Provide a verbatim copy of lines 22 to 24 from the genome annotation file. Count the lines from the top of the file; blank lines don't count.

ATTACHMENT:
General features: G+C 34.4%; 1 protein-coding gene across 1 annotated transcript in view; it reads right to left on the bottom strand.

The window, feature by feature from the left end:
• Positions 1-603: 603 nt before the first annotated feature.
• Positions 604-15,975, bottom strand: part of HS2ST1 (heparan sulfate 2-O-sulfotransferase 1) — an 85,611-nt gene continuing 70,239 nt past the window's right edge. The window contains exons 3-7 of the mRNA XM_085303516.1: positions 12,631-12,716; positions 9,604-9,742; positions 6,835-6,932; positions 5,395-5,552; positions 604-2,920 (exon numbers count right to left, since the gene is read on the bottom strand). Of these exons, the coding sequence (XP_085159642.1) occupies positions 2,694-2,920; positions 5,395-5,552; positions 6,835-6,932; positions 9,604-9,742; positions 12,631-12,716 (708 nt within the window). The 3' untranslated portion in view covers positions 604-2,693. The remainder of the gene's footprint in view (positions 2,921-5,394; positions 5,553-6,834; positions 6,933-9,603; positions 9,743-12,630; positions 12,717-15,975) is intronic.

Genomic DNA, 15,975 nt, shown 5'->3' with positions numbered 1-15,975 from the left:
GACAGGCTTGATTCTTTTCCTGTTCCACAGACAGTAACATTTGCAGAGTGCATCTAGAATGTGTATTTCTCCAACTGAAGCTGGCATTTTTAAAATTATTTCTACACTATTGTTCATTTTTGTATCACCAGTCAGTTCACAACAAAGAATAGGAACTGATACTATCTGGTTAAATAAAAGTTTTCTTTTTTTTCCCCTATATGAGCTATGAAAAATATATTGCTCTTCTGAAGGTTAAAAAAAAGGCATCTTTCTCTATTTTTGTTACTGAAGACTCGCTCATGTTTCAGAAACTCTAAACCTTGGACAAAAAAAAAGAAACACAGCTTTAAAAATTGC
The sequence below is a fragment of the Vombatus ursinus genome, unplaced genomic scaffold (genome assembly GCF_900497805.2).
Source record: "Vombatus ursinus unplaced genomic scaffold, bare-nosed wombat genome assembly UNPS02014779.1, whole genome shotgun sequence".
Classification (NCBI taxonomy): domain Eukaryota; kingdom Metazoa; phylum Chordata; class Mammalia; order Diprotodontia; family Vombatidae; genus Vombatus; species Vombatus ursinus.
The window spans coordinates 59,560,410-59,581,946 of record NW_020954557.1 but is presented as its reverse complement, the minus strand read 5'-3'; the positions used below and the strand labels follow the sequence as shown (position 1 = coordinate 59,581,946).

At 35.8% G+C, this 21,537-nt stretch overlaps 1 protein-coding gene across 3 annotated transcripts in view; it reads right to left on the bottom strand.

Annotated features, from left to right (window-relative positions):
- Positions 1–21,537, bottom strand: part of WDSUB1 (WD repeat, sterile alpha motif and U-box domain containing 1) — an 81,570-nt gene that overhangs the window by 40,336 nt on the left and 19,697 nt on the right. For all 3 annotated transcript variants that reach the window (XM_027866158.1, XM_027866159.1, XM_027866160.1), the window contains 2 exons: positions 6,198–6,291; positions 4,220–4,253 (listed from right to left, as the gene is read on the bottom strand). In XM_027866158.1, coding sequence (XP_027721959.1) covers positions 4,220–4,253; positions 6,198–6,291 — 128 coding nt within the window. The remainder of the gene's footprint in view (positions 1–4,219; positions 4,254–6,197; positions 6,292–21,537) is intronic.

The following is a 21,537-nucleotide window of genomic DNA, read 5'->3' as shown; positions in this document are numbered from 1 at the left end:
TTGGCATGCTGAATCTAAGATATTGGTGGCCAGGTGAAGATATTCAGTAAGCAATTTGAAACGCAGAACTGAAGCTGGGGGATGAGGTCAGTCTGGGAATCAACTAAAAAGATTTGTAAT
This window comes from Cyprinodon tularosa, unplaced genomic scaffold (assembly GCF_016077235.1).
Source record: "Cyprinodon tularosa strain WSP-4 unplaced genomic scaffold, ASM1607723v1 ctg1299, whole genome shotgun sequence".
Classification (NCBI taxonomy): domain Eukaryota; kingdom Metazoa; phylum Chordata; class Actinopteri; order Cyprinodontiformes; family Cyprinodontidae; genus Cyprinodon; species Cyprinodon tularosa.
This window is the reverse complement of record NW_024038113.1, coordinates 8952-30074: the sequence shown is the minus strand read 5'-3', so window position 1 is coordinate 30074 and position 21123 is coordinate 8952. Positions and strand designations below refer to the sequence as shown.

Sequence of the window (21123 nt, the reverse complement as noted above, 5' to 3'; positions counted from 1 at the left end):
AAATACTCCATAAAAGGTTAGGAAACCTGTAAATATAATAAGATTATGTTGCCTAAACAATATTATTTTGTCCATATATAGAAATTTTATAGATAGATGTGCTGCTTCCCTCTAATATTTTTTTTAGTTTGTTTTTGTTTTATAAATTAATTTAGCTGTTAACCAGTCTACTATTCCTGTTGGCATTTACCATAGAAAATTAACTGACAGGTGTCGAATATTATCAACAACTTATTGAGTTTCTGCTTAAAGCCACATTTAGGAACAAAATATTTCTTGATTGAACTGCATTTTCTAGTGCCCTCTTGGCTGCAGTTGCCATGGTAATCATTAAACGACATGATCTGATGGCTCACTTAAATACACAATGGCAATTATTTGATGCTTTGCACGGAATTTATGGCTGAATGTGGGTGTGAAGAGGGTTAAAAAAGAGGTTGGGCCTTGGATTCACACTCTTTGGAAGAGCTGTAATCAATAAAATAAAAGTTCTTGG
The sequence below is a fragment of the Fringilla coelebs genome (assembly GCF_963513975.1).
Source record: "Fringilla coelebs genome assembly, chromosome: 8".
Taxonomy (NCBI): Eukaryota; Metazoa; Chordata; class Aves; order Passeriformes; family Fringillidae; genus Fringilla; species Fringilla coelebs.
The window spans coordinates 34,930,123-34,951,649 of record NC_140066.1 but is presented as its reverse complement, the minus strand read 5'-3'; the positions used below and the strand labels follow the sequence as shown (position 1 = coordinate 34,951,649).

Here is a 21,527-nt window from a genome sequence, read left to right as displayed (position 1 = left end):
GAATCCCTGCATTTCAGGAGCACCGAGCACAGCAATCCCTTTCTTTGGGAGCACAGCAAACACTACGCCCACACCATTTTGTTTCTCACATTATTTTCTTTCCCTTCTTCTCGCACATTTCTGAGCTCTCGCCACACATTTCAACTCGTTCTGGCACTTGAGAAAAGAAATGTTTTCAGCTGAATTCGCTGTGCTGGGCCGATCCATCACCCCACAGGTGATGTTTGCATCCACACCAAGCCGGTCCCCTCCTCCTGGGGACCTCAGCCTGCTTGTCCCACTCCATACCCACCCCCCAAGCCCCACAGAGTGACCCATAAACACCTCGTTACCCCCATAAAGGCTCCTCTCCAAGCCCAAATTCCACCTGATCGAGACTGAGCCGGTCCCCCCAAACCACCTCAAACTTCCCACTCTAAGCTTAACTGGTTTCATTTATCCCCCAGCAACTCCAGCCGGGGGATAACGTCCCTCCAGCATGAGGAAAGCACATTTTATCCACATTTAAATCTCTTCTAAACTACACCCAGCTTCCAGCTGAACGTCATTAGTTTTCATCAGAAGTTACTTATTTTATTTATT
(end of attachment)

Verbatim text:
The sequence below is a fragment of the Fringilla coelebs genome (assembly GCF_963513975.1).
Source record: "Fringilla coelebs genome assembly, chromosome: 8".
Taxonomy (NCBI): Eukaryota; Metazoa; Chordata; class Aves; order Passeriformes; family Fringillidae; genus Fringilla; species Fringilla coelebs.